In 1825 he returned to St. Louis and began to save money for future explorations. He amassed around two thousand francs, collected assistants, and told them he had been born in Egypt to Arab parents, but then been taken to France to be raised. It would not have been advisable for him to attempt to reach Timbuktu as a Christian foreigner. His goal now was to reach the fabled city and return alive, something that no other European Christian had yet accomplished. The city had been known as a center of Islamic learning in medieval times, but current geographic and ethnographic information about it was lacking. In April 1827, Caillié began his trek. He first crossed the region inhabited by the Foulahs and the people of Fouta Djallon. His party then crossed the Ba-Fing, a tributary of the Senegal River, which has a very swift current. In May 1827 he crossed the Tankisso River, a large waterway that was connected to the Niger River system. On June 11, he reached the Niger, at Couronossa. It was an intimidating river, described by Caillié as around 900 feet wide.
After many adventures, too numerous to recount here, he neared Timbuktu. When he finally laid eyes on the city, his impressions were these:
The sky was of a dull red color on the horizon; all nature seemed melancholy; profound silence prevailed, not so much as the song of a bird was heard. And yet there was something indescribably imposing in the sight of a large town rising up in the midst of the sandy desert, and the beholder cannot but admire the indomitable energy of its founders. I fancy the river formerly passed nearer the town of Timbuctoo; it is now eight miles north of it and five of Cabra.
But he had little time to waste. The traveler must take advantage of the opportunities that present themselves, especially when one’s survival is at stake. Less than a week after he arrived in Timbuktu, he received word that a large caravan of 600 camel was heading for Talifet. Since the next one would not be departing for another three months, he made haste to join it. It left on May 4, 1829, and reached El Arawan after enduring real suffering from the heat and sandstorms. The caravan left El Arawan on May 19 and set out for Morocco; he was now crossing the Sahara from south to north. By now he was enduring real suffering; a fall from a camel had given him a painful injury that refused to heal. His Moorish companions took delight in ridiculing him, taking pleasure in his ignorance of desert travel. But as an old Arabic proverb says, the caravan always moves on, despite the barking of dogs or the swirling of insects. It eventually reached Marabouty and El Harib, but Caillié was still suffering greatly.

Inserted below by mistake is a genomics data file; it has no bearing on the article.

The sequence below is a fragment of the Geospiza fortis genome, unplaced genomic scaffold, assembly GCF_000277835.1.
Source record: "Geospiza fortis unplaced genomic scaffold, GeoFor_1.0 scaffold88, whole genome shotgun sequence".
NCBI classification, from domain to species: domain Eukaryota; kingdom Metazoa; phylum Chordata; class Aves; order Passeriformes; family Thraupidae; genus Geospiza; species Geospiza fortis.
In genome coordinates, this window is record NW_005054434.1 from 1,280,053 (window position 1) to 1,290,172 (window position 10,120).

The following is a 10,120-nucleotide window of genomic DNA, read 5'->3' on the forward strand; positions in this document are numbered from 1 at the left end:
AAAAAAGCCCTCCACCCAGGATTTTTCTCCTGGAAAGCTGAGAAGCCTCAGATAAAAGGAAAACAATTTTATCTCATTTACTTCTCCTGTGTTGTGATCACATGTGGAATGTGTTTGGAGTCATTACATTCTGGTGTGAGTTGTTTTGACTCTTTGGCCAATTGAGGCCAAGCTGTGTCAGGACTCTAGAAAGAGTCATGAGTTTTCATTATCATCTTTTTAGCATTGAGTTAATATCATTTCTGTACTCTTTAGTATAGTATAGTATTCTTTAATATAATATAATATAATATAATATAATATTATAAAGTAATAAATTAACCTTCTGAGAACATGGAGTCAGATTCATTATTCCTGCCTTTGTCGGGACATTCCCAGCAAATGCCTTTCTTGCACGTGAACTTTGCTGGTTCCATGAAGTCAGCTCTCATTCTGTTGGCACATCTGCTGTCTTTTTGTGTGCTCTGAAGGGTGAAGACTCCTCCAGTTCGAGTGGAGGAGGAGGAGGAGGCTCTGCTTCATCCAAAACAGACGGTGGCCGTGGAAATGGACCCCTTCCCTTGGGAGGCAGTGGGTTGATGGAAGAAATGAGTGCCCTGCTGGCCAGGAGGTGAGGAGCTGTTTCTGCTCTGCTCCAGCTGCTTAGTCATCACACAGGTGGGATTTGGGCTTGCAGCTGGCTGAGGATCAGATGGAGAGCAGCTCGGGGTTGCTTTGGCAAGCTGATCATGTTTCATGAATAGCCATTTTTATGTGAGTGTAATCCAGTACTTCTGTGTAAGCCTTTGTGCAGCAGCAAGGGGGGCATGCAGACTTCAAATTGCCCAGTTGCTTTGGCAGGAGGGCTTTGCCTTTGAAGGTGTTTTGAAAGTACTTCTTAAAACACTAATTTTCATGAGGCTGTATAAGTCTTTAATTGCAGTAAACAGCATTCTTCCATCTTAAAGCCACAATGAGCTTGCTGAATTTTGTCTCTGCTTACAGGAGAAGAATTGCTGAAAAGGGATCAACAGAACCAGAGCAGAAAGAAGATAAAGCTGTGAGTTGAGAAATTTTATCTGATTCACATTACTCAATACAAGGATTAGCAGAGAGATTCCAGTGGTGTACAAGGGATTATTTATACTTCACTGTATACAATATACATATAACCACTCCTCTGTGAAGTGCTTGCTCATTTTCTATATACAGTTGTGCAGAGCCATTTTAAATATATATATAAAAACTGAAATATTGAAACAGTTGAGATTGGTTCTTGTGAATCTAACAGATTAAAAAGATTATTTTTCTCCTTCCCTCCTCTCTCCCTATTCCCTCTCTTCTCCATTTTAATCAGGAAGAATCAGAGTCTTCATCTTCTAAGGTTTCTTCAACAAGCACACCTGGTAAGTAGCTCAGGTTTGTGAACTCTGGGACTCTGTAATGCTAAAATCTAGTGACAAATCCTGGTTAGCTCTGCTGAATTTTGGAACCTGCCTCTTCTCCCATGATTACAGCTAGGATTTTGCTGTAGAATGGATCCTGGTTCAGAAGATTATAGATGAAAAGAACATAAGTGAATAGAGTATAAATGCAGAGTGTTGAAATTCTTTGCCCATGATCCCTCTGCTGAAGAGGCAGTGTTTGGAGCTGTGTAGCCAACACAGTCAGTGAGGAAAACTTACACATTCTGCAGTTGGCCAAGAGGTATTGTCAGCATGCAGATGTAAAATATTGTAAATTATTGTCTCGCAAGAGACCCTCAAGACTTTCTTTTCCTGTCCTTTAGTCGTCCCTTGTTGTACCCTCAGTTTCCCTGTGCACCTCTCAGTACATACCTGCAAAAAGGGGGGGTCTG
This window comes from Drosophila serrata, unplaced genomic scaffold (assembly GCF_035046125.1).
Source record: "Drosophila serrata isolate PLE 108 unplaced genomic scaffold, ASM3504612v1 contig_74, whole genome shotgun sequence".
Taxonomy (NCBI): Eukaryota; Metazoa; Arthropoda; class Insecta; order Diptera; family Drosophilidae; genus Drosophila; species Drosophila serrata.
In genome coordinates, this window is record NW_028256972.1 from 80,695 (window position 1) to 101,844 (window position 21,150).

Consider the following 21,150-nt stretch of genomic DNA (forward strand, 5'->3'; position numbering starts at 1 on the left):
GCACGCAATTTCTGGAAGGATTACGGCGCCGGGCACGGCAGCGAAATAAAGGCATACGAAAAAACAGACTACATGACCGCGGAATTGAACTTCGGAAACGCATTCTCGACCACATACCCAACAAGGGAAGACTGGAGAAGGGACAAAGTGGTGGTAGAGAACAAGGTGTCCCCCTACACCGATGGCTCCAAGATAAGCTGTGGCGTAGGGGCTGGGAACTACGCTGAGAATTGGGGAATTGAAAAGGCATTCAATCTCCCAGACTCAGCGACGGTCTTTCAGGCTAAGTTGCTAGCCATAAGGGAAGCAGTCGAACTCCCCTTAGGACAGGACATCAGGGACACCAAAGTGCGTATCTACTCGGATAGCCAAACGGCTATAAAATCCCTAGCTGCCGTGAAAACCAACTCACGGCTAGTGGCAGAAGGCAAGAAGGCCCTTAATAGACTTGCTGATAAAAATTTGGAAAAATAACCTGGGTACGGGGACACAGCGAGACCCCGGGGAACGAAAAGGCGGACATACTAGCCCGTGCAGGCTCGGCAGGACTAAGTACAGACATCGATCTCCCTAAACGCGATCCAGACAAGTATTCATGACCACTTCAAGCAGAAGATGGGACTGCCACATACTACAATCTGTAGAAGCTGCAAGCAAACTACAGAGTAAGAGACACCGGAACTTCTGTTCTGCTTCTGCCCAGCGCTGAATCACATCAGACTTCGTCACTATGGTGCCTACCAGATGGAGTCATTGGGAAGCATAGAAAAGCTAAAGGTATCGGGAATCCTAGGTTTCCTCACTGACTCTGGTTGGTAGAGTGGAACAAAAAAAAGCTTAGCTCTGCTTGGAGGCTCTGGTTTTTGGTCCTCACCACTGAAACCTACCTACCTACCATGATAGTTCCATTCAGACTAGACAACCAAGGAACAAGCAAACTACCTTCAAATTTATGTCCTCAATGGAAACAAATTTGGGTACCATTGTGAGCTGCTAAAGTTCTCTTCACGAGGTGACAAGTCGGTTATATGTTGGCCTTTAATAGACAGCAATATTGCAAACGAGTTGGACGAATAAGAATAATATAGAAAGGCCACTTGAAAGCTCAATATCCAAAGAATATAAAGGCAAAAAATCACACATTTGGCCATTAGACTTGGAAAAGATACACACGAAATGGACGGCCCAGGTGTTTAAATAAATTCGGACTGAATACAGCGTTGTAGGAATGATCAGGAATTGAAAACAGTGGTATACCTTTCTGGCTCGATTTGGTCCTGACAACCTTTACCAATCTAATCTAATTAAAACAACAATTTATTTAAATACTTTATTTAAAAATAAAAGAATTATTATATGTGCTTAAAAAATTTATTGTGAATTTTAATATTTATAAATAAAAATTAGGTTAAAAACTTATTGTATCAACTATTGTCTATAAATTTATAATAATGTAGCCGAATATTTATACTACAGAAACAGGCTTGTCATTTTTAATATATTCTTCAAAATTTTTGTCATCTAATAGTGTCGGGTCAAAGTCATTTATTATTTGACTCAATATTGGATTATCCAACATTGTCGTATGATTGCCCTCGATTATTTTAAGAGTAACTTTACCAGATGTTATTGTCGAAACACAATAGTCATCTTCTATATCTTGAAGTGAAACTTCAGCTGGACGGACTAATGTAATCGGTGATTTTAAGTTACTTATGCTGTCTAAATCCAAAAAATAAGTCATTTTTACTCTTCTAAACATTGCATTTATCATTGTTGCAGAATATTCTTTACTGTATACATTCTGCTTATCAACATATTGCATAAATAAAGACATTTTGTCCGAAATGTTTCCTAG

The caravan finally arrived at Fez in August 1829, and then moved on to Rabat. His funds had by now run out and he was unable to buy anything substantial to eat. He subsisted primarily on Islamic charity and on the generosity of a few Moroccan Jews he met who, shocked by his disheveled and haggard appearance, took pity on him. Eventually, by a combination of craftiness and luck, he was able to secure his way aboard a ship to Tangiers. There he made contact with a French government official named Delaporte, to whom he revealed his true identity. From there Caillié finally reached Toulon, France, where he could hardly believe he was still alive. He had accomplished something that no European had done before him: to travel to Timbuktu and return home alive. Others before him had reached the city, but none had come back alive.
Both the French and English geographical societies had long wished for an expedition to the city, but Caillié had pulled it off on his own, using nothing but his own abilities and daring. He had added a great deal of information to European knowledge of the West African regions, and for this the French Geographical Society awarded him 10,000 francs and the Cross of the Legion of Honor. He died young at the age of 38. It is right that we should remember these brave men who suffered and died in the quest for glory and knowledge.
It was an age of heroic exploration. The day we cease to honor men like René Caillié is the day we become unworthy of our patrimony.